the axis of the bush is inclined upward toward an inside in the vehicle width direction, and
the bush is mounted to the bracket with the axis of the bush inclined in the vehicle width direction, in a vertical direction of the vehicle body, and in the vehicle's longitudinal direction such that the axis of the damper and the axis of the bush are orthogonal to each other at both the first and second positions.

8. A suspension device for vehicles, the suspension device comprising: wherein

a damper disposed between a wheel of a vehicle and a vehicle body of the vehicle and configured to extend and retract between the wheel and the vehicle body;
a shaft configured to pivotably support an end of the damper;
a bush including a cylindrical elastic member fitted onto an outer circumference of the shaft and interposed between the shaft and the damper;
a pair of left and right trailing arms extending in a longitudinal direction of the vehicle; and
a bracket connected to one of the pair of left and right trailing arms,
the bush is mounted to the bracket such that an axis of the bush is disposed along a line of intersection between an imaginary first plane and an imaginary second plane, or along a line parallel to the line of intersection, the first plane being orthogonal to an axis of the damper when a stroke position of the wheel is a first position relative to the vehicle body in a vertical direction of the vehicle body, the second plane being orthogonal to the axis of the damper when the stroke position of the wheel is a second position different from the first position,
the first position is close to a bump side relative to a predetermined reference position,
the first position is a position at a time when two people having a certain weight are seated in front seats of the vehicle stopping on a horizontal road surface,
the second position is close to a rebound side relative to the predetermined reference position, and
the second position is a position in which the damper is most extended.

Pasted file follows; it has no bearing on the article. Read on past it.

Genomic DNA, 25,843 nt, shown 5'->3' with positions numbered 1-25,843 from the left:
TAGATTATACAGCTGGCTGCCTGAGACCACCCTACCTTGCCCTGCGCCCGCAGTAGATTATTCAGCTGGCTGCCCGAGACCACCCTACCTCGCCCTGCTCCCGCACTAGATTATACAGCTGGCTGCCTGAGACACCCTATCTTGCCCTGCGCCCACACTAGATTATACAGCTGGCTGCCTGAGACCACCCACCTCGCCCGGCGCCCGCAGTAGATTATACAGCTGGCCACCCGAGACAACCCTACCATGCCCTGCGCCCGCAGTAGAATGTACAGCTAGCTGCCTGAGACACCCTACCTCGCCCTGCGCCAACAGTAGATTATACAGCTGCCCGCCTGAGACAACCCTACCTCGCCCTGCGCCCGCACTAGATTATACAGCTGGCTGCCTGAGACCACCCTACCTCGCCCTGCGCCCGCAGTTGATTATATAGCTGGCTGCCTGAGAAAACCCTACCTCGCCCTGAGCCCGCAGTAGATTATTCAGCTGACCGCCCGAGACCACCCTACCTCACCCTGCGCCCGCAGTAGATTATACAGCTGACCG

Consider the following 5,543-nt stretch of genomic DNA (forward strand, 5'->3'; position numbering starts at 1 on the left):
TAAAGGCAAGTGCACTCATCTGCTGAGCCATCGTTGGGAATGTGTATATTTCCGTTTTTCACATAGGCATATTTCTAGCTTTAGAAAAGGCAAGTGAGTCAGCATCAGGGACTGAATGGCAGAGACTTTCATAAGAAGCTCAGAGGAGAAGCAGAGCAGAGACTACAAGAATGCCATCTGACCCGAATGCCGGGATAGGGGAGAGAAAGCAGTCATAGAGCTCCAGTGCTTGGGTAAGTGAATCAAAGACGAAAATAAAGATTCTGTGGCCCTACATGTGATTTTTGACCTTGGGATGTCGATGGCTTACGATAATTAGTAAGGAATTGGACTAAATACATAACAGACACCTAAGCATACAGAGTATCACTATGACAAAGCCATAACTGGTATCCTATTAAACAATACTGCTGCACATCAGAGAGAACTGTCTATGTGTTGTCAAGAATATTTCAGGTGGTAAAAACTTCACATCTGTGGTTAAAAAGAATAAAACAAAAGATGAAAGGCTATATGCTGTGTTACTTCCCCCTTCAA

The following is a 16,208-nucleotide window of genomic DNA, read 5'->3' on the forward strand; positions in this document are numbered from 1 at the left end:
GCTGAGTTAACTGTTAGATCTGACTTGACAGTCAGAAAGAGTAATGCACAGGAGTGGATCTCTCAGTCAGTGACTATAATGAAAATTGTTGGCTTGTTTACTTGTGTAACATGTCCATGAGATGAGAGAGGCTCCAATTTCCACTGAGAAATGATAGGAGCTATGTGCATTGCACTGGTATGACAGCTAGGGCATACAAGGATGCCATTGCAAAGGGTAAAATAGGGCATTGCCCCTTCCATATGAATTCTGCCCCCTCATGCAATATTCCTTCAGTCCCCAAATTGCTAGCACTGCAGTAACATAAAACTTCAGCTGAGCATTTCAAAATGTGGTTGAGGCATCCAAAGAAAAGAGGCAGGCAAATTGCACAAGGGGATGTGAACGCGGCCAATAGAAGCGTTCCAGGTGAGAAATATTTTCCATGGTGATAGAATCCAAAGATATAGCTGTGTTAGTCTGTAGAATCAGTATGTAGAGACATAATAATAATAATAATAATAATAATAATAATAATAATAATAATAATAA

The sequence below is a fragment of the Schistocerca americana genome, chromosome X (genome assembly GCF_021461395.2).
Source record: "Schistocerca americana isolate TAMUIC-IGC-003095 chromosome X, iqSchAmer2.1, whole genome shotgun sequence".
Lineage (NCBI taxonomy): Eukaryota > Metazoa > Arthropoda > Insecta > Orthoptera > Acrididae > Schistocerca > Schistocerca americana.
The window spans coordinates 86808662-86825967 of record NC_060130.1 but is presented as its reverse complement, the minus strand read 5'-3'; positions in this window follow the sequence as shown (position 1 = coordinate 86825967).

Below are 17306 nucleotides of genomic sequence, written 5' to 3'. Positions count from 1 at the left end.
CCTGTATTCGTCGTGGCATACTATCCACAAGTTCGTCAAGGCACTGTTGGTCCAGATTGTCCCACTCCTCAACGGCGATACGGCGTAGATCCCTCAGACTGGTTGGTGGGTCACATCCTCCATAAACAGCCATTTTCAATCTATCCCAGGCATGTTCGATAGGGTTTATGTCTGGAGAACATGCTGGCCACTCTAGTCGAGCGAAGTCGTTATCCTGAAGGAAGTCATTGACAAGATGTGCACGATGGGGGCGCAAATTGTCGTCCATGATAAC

9. The suspension device of claim 8, further comprising: wherein

a knuckle configured to support the wheel;
and
a connecting part configured to connect a front portion of the trailing arm in the vehicle's longitudinal direction to the vehicle body,
one of the pair of left and right trailing arms is connected to the knuckle,
the axis of the damper is inclined inward in a vehicle width direction toward a top of the vehicle,
the bush is fitted onto the outer circumference of the shaft that connects a lower end of the damper to a rear portion of the trailing arm in the vehicle's longitudinal direction, and
the axis of the bush is inclined frontward in the vehicle's longitudinal direction toward an inside in the vehicle width direction.

10. The suspension device of claim 8, further comprising: wherein

a knuckle configured to support the wheel;
and
a connecting part configured to connect a front portion of the trailing arm in the vehicle's longitudinal direction to the vehicle body,
one of the pair of left and right trailing arms is connected to the knuckle,
the axis of the damper is inclined outward in a vehicle width direction toward a top of the vehicle,
the bush is fitted onto the outer circumference of the shaft that connects a lower end of the damper to a rear portion of the trailing arm in the vehicle's longitudinal direction, and
the axis of the bush is inclined rearward in the vehicle's longitudinal direction toward an inside in the vehicle width direction.

11. A suspension device for vehicles, the suspension device comprising: wherein

a damper disposed between a wheel of a vehicle and a vehicle body of the vehicle and configured to extend and retract between the wheel and the vehicle body;